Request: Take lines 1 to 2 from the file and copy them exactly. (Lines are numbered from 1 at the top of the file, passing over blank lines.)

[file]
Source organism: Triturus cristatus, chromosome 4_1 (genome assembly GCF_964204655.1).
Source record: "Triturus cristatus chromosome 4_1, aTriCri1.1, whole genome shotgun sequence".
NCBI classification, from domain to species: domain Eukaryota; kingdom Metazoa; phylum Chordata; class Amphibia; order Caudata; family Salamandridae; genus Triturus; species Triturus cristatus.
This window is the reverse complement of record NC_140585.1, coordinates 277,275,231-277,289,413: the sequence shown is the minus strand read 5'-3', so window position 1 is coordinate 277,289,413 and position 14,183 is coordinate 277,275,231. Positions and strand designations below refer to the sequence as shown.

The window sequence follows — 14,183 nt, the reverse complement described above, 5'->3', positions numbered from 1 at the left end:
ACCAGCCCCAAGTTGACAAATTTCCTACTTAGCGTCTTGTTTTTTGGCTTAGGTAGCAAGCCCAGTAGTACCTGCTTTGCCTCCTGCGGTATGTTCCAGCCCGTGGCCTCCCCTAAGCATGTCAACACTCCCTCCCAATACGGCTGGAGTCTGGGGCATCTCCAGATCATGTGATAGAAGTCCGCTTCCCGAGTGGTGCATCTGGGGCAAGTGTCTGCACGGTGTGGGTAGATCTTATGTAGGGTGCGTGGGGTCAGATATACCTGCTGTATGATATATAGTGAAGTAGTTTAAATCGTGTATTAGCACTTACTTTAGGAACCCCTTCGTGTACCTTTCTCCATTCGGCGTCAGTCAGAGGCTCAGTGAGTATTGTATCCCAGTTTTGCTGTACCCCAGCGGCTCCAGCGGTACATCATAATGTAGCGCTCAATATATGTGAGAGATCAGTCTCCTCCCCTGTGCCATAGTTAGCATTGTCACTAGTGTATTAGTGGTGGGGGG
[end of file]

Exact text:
Source organism: Triturus cristatus, chromosome 4_1 (genome assembly GCF_964204655.1).
Source record: "Triturus cristatus chromosome 4_1, aTriCri1.1, whole genome shotgun sequence".